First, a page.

Using alternative, nonmedical techniques to discharge pent-up stress and trauma, the center has, for more than a decade, been bringing its work to global war zones and disaster areas. Its postwar program began in Kosovo, where its work helped reduce children's diagnosed levels of PTSD symptoms from 88 percent to 38 percent, founder Jim Gordon says.
"What's different about this is that it's not a pathological model - it's for people who want to learn to take care of themselves," Dr. Gordon explains in a Jerusalem interview following a recent week-long training session Gaza, his 16th visit to the embattled coastal strip since 2002. Domestically, the center helped victims of Hurricane Katrina, and more recently, the center has been helping US soldiers returning from Iraq and Afghanistan. Rates of postwar psychological disorders have become an increasing priority for the US military, following the massacre at the Fort Hood military base in Texas last month.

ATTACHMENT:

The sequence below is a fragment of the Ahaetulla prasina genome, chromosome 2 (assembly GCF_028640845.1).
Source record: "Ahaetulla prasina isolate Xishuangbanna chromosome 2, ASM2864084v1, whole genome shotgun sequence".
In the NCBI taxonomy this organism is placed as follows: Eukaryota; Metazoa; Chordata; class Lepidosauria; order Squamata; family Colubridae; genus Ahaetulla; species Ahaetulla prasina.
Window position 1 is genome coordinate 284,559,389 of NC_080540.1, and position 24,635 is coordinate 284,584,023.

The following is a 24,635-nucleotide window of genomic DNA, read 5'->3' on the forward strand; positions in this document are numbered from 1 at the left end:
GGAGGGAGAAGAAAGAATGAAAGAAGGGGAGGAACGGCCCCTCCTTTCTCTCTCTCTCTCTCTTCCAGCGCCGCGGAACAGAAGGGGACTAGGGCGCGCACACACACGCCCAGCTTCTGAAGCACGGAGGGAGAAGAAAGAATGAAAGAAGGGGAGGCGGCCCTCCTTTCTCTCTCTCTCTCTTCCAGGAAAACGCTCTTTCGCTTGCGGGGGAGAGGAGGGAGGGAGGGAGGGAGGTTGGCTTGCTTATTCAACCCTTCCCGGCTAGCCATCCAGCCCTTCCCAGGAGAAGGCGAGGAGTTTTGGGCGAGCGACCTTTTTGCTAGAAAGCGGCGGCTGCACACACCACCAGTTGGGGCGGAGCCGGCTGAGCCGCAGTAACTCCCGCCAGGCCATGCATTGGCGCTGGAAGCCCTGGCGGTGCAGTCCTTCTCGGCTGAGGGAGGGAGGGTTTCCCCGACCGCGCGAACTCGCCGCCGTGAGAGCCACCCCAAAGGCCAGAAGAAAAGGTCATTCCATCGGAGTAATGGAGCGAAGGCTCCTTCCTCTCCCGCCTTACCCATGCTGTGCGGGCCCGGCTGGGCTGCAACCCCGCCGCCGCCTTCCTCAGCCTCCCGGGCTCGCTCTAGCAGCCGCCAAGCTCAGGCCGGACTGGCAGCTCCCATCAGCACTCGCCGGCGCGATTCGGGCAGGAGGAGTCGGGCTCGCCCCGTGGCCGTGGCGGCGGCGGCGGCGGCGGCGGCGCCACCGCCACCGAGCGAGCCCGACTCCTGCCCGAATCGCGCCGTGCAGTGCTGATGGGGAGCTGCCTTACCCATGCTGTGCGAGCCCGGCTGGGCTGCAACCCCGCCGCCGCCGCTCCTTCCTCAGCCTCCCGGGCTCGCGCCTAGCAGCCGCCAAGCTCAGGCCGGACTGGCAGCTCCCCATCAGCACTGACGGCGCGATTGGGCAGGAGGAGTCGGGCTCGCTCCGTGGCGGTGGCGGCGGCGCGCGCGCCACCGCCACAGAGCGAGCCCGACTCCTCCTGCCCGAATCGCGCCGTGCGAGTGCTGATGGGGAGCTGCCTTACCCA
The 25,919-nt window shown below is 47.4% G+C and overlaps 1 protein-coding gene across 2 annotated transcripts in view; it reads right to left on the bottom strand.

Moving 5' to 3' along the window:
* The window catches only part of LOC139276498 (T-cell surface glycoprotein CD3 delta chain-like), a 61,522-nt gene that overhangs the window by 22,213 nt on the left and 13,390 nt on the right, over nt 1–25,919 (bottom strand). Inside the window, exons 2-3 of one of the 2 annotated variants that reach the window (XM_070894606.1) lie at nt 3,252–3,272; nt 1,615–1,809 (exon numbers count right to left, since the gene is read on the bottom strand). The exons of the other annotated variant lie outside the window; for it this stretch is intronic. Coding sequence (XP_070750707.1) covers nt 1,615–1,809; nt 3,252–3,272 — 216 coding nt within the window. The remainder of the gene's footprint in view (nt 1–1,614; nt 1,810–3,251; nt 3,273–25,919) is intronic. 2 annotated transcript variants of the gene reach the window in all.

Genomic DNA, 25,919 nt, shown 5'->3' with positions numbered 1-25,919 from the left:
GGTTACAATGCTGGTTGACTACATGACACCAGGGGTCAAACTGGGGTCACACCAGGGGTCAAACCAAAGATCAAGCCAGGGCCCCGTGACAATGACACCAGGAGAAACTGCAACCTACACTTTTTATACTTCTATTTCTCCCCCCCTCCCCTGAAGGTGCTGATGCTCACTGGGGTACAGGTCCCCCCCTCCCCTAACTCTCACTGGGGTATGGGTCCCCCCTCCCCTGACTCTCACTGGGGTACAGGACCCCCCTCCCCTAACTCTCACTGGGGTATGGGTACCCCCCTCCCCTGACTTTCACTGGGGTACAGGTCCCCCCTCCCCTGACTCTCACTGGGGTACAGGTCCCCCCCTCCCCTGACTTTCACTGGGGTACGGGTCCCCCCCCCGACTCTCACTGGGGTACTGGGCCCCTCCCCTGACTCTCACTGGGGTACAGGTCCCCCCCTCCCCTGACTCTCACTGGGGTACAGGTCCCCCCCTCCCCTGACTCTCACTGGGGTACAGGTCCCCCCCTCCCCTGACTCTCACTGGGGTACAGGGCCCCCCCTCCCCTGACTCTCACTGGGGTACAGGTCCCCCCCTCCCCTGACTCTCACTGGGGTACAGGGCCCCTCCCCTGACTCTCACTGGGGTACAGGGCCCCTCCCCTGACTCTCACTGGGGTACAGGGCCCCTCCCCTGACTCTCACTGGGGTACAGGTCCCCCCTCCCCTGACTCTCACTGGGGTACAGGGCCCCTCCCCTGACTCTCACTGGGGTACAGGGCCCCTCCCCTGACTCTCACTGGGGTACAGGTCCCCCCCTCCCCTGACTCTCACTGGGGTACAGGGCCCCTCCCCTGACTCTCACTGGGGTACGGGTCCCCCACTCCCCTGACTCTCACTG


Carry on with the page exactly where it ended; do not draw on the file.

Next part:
"We have many people come who would never dream of seeing a therapist, but will come to a group to share their experiences," Gordon says. "We teach them in a large-group setting to use these techniques to quiet themselves and to mobilize their imagination."